Auckland mum Nichola Jones winces as she places a protective hand on her unborn baby. An allergy linked to her pregnancy means her belly is covered in welts that are so painful and itchy she’s been unable to enjoy tight cuddles with her son Tyler (3), and can’t rest her hand on her tummy like most expectant mums.
“The only way to describe it is that someone has sliced your skin up with a blade and poured salt and acid into the wound,” she explains, sitting carefully on the couch of her home. “It’s like you’re being set on fire. You can’t predict when it is going to flare up. The blisters are so painful because they get big and sore and itchy as well. And then they can bleed so it’s like having open wounds.”
The blisters aren’t confined to her stomach – as her pregnancy progresses, they have started spreading across her back, arms, palms of her hands, feet and down her legs.
“With this pregnancy, I have felt quite disconnected to the baby. Not being able to touch my belly makes it’s even harder for me to bond,” she says.
Nichola (30) suffers from the allergy pemphigoid gestationis, a skin disease thought to be caused by her immune system attacking the baby’s placenta, prompting the blisters to form.
It was originally called herpes gestationis because of the blistering appearance, although it is not associated with the herpes virus. The condition affects one in 160,000 pregnant women, but Nichola is the only sufferer in New Zealand she’s aware of.
She’s now 32 weeks pregnant. It was at this time when she was pregnant with Tyler that she first experienced the painful allergy. “It started with a rash on my legs,” she explains. “At first I thought they were itchy bites, but it just started spreading.”
Nichola was initially treated for scabies, but the cream for that made her condition worse and she was placed in an isolation ward at the hospital for two weeks before giving birth.
It took a biopsy of the blisters to confirm her placenta allergy, which is also linked to a lower birth weight – Tyler weighed just under 3kg (6lb 6oz) at birth. Unfortunately, the rash didn’t clear up once she had Tyler. It took six months of taking steroids before it disappeared.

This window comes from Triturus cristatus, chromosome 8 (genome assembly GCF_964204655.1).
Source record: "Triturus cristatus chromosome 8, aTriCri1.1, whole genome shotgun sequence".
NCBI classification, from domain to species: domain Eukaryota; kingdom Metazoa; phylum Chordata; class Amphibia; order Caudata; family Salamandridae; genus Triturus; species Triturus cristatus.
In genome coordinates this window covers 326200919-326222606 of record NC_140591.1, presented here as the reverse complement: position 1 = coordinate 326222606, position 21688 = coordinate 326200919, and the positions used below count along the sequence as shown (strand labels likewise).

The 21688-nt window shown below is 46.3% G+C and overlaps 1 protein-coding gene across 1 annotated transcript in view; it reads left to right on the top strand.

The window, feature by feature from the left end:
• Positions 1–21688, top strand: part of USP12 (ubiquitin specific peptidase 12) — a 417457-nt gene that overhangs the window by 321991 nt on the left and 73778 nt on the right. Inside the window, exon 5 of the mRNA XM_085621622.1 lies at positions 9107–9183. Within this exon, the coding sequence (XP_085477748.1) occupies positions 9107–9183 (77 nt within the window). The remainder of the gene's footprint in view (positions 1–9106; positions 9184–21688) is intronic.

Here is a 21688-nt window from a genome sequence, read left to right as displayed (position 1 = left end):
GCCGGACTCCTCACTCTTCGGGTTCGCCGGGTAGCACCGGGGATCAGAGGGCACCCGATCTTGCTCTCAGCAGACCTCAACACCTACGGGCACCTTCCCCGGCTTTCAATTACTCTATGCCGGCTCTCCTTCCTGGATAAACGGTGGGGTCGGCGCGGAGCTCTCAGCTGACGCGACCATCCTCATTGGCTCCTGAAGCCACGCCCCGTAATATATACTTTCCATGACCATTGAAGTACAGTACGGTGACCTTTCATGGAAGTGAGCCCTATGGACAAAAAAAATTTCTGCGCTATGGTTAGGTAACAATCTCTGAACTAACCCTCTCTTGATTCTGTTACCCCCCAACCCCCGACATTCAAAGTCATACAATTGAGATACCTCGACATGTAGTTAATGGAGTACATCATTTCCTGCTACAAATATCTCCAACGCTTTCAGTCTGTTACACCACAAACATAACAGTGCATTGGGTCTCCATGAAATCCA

“Even once you’ve had the baby you can get flare-ups when you get your period back or if you stop breastfeeding. “They have no idea why people get it, just that it’s a reaction to the placenta. Because it’s so rare there hasn’t been much done in the way of finding ways to cure it.”
Her condition is so unusual that Nichola’s case was used as a study for Auckland hospital doctors and she wanted to share her story with New Zealand Woman’s Weekly to raise awareness about it.
This is the third time Nichola has suffered from the allergy. She was pregnant a year ago, but miscarried the baby. That time, the welts appeared even before she discovered she was pregnant. When she miscarried at nine weeks, the rash disappeared. “This time round I was so focused on having another baby that I just didn’t care.”
Since joining an online support group, PemGest, she’s learned more information about the disease. She was told it was more common with carrying a boy and when Nichola found out that she was having a girl, she had her fingers crossed that this pregnancy would be uneventful.
But just a few weeks ago, she could no longer ignore the awful blisters spreading across her stomach and had to seek hospital treatment. Nichola, who is vegan, was prescribed steroids two weeks ago but is hoping she won’t need to take them for as long as last time.
She says her partner, yoga instructor Russ Bathurst, and Tyler try their best to help, but there’s little they can do. “They feel helpless and no-one can go near me where it’s sore,” she sighs.
Her mother rubs onions on the sores because she says the juice temporarily relieves the burning and itching. Nichola had always dreamed of having three children, but may have to rule that out.
“After doing this twice, I don’t know if I’d want to go through it again. I’d need to have a surrogate to have another baby for me.”